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IPA issues tax time warning: Lodge early at your peril

IPA issues tax time warning: Lodge early at your peril

The IPA has warned taxpayers of the added challenges associated with lodging their taxes early, particularly this year.

  • Maja Garaca Djurdjevic
  • June 07, 2019
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With the end of the financial year fast approaching, some taxpayers are looking to lodge their 2019 tax returns in July. 

The Institute of Public Accountants (IPA) understands that there is a strong incentive to lodge early, but warns that there are two added complexities at play this year. 

Firstly, Parliament needs to pass the announced increase in the low and middle income offset, which applies for the 2019 income year.  Eligible taxpayers can receive up to an extra $530 for singles or $1,080 for a couple.

The ATO has, however, stated that it cannot process the higher amount until the law is passed, but will be able to automatically amend a return if the law changes after a taxpayer receives their assessment.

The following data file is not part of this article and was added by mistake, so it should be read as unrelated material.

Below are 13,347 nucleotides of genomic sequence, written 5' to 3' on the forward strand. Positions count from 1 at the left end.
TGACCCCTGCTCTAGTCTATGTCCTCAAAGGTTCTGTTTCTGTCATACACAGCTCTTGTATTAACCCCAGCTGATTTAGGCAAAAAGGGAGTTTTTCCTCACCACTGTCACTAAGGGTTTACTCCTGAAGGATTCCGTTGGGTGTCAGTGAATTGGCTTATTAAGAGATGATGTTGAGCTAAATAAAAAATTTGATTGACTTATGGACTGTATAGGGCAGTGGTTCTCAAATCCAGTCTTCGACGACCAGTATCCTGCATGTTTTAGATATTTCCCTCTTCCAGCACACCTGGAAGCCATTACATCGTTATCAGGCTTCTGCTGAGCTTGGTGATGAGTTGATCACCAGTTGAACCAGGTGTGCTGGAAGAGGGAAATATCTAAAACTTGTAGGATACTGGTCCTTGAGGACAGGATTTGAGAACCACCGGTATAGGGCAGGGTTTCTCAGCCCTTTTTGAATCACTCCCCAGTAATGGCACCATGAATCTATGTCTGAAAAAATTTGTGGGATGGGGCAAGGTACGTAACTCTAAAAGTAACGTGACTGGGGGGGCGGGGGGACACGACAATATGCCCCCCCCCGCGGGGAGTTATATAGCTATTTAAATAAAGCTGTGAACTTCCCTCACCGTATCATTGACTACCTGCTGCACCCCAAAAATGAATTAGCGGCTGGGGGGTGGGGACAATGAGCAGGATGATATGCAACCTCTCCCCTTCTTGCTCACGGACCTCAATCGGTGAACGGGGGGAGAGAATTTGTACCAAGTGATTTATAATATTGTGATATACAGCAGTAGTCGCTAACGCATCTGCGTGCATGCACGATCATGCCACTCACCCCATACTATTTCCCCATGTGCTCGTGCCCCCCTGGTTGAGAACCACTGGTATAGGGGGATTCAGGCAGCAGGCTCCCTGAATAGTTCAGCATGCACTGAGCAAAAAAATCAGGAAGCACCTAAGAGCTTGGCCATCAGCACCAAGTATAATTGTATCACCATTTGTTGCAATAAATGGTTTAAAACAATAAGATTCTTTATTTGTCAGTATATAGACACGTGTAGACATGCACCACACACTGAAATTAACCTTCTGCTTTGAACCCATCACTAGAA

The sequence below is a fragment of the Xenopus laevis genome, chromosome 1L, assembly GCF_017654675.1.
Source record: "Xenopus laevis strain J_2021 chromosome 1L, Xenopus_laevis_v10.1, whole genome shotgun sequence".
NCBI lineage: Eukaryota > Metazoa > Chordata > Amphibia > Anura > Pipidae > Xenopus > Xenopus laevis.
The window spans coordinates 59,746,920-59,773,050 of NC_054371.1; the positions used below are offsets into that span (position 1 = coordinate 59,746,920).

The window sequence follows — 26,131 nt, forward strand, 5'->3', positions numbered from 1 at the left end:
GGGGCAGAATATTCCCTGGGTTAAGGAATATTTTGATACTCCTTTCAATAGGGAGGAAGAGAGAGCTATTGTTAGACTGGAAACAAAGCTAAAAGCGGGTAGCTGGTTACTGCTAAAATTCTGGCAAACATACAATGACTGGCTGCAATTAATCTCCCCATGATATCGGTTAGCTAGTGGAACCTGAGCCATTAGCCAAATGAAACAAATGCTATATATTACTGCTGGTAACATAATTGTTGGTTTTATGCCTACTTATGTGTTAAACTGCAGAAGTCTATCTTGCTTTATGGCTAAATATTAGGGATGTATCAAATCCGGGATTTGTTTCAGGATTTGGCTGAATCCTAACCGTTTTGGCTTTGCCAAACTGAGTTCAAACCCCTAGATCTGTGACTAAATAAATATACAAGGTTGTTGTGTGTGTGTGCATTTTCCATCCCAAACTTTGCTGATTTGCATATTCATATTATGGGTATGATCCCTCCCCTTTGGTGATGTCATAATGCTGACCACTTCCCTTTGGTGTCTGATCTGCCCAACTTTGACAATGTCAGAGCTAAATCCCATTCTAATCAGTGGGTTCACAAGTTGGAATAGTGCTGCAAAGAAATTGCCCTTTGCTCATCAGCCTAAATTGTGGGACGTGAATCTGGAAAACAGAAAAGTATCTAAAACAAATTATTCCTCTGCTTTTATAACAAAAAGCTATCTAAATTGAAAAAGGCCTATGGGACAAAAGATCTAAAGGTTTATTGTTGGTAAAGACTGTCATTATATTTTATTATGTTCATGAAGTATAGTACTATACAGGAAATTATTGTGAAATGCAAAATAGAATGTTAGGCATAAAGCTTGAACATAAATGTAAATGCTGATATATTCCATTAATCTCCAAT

Secondly, single touch payroll has come into operation.

"Some employers no longer need to provide a payment summary to employees as this information can now be accessed via myGov," IPA general manager of technical policy Tony Greco said. 

"The information available in early July may not be accurate until the employer completes a finalisation process. Until this happens employment income will show a notation 'tax not ready'."

He noted that, consistent with prior years, third-party data (dividends, interest and share disposals) is progressively uploaded onto the ATO systems during the month, meaning that it normally takes some time for the pre-fill information to be finalised. The ATO also has the right to auto-amend a return for discrepancies. 

"Our advice is that unless you have certainty and completeness around the information used to finalise your return, we are encouraging all taxpayers to rethink lodging returns early this year, especially in light of the above changes," said Mr Greco. 

He also called for caution in regard to work related deductions (WRE), which have come under additional scrutiny prompting the ATO to use tools such as data analytics to highlight possible over-claiming. 

"The tax gap for individuals of $8.7 billion has been largely caused by overstatement of WRE. Random audits have revealed high error rates from both agent and non-tax agent returns," Mr Greco said. 

"Taxpayers need to be constantly reminded that our tax system relies on self-assessment, so the buck stops with the taxpayer."

The IPA advised taxpayers who are unsure of their obligations to seek professional help. 

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